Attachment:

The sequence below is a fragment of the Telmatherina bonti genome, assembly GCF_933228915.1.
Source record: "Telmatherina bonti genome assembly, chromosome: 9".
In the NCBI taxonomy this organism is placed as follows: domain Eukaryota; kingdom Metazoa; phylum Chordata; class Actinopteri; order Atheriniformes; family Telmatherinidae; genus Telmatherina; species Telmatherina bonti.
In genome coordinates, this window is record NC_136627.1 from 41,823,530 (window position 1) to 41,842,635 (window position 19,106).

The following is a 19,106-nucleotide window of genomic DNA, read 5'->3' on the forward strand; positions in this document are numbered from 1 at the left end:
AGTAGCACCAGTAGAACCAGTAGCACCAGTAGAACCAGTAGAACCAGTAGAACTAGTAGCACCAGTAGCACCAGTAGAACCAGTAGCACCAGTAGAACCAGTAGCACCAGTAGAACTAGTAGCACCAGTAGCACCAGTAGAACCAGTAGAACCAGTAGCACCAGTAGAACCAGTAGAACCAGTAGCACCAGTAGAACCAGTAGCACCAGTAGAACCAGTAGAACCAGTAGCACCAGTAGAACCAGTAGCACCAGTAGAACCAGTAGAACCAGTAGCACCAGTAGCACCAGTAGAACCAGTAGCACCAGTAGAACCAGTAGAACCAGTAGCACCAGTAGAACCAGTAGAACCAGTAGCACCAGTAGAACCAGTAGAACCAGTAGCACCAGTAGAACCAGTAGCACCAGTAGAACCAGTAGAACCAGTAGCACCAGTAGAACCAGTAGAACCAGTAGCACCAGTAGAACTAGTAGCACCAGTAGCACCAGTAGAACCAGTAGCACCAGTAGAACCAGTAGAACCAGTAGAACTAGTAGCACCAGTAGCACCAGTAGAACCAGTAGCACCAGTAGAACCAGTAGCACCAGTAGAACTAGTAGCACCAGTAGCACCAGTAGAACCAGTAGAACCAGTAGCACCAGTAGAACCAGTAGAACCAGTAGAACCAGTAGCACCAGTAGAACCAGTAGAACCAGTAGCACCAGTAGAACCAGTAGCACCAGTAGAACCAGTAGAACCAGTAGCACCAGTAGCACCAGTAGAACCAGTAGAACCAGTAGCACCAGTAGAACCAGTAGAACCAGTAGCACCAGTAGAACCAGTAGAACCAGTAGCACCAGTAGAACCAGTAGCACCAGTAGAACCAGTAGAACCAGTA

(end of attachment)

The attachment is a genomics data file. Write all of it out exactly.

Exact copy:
The sequence below is a fragment of the Telmatherina bonti genome, assembly GCF_933228915.1.
Source record: "Telmatherina bonti genome assembly, chromosome: 9".
In the NCBI taxonomy this organism is placed as follows: domain Eukaryota; kingdom Metazoa; phylum Chordata; class Actinopteri; order Atheriniformes; family Telmatherinidae; genus Telmatherina; species Telmatherina bonti.
In genome coordinates, this window is record NC_136627.1 from 41,823,530 (window position 1) to 41,842,635 (window position 19,106).

The following is a 19,106-nucleotide window of genomic DNA, read 5'->3' on the forward strand; positions in this document are numbered from 1 at the left end:
AGTAGCACCAGTAGAACCAGTAGCACCAGTAGAACCAGTAGAACCAGTAGAACTAGTAGCACCAGTAGCACCAGTAGAACCAGTAGCACCAGTAGAACCAGTAGCACCAGTAGAACTAGTAGCACCAGTAGCACCAGTAGAACCAGTAGAACCAGTAGCACCAGTAGAACCAGTAGAACCAGTAGCACCAGTAGAACCAGTAGCACCAGTAGAACCAGTAGAACCAGTAGCACCAGTAGAACCAGTAGCACCAGTAGAACCAGTAGAACCAGTAGCACCAGTAGCACCAGTAGAACCAGTAGCACCAGTAGAACCAGTAGAACCAGTAGCACCAGTAGAACCAGTAGAACCAGTAGCACCAGTAGAACCAGTAGAACCAGTAGCACCAGTAGAACCAGTAGCACCAGTAGAACCAGTAGAACCAGTAGCACCAGTAGAACCAGTAGAACCAGTAGCACCAGTAGAACTAGTAGCACCAGTAGCACCAGTAGAACCAGTAGCACCAGTAGAACCAGTAGAACCAGTAGAACTAGTAGCACCAGTAGCACCAGTAGAACCAGTAGCACCAGTAGAACCAGTAGCACCAGTAGAACTAGTAGCACCAGTAGCACCAGTAGAACCAGTAGAACCAGTAGCACCAGTAGAACCAGTAGAACCAGTAGAACCAGTAGCACCAGTAGAACCAGTAGAACCAGTAGCACCAGTAGAACCAGTAGCACCAGTAGAACCAGTAGAACCAGTAGCACCAGTAGCACCAGTAGAACCAGTAGAACCAGTAGCACCAGTAGAACCAGTAGAACCAGTAGCACCAGTAGAACCAGTAGAACCAGTAGCACCAGTAGAACCAGTAGCACCAGTAGAACCAGTAGAACCAGTA